While open banking APIs are still in their early days, the personalized payment services they promise are not theoretical. As of 2018, the Open Banking Implementation Entity has recognized 67 regulated API providers, which includes 44 third-party providers. The OPIE had also recorded 3 million API uses, which reflects rapid growth since the service launched.
What’s more, the data powering personalized services has additional benefits for customers. Affordability assessments can be generated by analyzing income and spending data, as opposed to waiting on credit scores. New “robo-brokers” have optimized and shortened wait times of application processes for mortgages, pensions, and investments. Some platforms can even reduce consumer costs, such as SafetyNet Credit, which automatically activates during transactions to prevent high overdraft fees.
Customers today are not limited to accounts with a single bank. Your typical user might have a checking account with one institution, a mortgage with another, and an RSSP with a third. Open banking Payment APIs can streamline these services by connecting each account to a single app, allowing customers to manage them all at once. APIs that also support eWallets and branded credit cards might become a one-stop destination for every conceivable financial management need.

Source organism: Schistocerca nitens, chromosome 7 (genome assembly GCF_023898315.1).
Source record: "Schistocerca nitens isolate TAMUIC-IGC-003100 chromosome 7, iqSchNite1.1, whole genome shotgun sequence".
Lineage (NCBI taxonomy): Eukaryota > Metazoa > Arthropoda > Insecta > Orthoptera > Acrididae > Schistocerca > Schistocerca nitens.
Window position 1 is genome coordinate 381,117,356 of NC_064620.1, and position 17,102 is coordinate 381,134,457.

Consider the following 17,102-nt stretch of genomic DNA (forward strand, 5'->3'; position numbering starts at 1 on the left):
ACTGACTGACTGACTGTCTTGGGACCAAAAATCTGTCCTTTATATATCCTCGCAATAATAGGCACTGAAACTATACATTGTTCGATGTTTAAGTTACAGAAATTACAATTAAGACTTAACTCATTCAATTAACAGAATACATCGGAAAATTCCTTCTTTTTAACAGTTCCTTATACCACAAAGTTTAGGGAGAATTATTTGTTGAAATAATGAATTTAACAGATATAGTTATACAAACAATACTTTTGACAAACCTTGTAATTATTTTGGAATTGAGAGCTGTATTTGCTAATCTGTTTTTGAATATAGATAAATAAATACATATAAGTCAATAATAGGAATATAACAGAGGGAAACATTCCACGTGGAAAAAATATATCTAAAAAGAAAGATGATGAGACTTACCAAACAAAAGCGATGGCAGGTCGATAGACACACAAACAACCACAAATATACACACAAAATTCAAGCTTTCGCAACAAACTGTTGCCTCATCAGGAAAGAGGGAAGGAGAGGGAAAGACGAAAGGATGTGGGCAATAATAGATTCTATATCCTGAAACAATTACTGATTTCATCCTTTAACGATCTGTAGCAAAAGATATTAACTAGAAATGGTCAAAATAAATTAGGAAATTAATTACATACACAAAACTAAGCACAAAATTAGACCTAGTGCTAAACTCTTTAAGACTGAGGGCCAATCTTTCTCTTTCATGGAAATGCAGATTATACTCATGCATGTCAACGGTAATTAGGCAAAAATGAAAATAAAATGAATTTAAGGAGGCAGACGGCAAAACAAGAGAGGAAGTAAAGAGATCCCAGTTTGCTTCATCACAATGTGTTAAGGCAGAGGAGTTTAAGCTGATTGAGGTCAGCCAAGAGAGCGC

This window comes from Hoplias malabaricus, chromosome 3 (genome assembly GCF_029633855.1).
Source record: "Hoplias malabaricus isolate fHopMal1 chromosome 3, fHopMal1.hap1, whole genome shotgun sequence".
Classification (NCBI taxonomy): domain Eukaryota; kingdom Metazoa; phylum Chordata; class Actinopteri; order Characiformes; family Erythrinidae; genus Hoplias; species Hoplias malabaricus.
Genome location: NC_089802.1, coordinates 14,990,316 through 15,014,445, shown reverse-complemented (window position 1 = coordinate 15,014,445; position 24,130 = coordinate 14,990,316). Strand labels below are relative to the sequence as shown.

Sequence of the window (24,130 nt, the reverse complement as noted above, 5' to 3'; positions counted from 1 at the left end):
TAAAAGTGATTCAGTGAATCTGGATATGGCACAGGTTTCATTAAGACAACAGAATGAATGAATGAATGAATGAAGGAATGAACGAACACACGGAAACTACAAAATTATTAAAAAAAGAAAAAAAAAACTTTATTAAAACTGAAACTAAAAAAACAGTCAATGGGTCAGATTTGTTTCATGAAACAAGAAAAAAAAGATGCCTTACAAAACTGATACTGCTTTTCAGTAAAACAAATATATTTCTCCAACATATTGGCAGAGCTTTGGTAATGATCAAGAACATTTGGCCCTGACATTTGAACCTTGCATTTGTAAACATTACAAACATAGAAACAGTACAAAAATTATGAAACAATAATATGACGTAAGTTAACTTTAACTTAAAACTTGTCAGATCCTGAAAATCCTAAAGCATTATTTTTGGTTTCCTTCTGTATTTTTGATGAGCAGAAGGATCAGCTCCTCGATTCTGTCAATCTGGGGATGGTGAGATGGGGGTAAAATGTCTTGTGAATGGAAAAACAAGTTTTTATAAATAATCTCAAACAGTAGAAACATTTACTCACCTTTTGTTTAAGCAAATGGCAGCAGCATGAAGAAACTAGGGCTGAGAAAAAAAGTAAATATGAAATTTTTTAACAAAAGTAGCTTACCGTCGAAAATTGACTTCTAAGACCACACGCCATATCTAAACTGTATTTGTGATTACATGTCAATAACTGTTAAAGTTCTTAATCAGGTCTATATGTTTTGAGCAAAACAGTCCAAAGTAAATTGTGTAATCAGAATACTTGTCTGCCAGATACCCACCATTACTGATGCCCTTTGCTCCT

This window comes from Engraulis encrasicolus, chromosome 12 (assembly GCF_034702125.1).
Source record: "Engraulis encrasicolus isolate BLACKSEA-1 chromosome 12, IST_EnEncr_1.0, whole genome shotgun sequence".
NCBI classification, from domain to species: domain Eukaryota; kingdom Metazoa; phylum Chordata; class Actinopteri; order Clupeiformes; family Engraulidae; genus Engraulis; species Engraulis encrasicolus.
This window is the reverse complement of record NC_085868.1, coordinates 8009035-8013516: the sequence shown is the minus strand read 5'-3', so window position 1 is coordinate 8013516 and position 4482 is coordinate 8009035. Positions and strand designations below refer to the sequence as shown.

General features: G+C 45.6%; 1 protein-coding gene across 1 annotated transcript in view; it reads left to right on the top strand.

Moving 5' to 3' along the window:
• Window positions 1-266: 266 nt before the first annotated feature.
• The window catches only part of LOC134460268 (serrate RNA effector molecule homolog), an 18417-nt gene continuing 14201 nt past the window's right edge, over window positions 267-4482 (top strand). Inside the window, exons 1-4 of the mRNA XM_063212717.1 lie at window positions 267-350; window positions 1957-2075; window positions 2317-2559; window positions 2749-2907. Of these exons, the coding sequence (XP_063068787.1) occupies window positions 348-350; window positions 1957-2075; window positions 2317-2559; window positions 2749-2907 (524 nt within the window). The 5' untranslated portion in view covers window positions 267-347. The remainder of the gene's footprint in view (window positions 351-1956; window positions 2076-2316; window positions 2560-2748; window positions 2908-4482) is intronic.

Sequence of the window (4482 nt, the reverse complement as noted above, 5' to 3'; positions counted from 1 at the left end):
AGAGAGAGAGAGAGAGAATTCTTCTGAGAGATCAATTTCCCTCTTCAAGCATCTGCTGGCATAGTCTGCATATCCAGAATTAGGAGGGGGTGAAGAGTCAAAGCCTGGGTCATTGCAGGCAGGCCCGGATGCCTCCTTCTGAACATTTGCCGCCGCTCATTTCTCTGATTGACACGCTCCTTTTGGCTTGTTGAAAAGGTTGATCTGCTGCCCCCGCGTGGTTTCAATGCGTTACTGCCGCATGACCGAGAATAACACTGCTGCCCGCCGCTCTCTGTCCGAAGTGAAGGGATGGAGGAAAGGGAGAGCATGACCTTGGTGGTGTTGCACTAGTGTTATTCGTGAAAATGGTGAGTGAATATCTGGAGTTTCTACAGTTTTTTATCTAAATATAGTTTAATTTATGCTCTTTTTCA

As open banking’s capabilities grow, we’re seeing an increasing number of dashboard apps moving into the global payments space. There’s Money Dashboard, which provides a unified view of each user’s finances. The Connected Money app from HSBC provides an overview of accounts from 21 different banks. Then there’s Yolt, which connects banking and pension accounts through a single dashboard.
Where personalized payment APIs can go from here
Personalized payment services have accomplished much in a short period of time, but there’s still room to grow. Most open banking services are proliferating in Europe, where GDPR regulates financial data sharing. As similar legislation is passed globally — and as banks see the benefits of new solutions — the range of options will certainly increase.
What’s more, personalized API capabilities aren’t limited to dashboards. Many companies have begun experimenting with voice and chatbots linked to customer accounts through a connective API. This would allow users to pay bills or manage accounts through text or voice chats 24 hours a day, and expect a real-time response. One financial survey predicted these bots will be the third-most significant banking development of 2019 — sitting just behind machine learning and open APIs themselves.
We are witnessing the first, tentative steps of a revolutionary process that will change how customers interact with financial institutions. While the exact trajectory may be uncertain, its final form will be data-driven, engaging, and highly-personalized.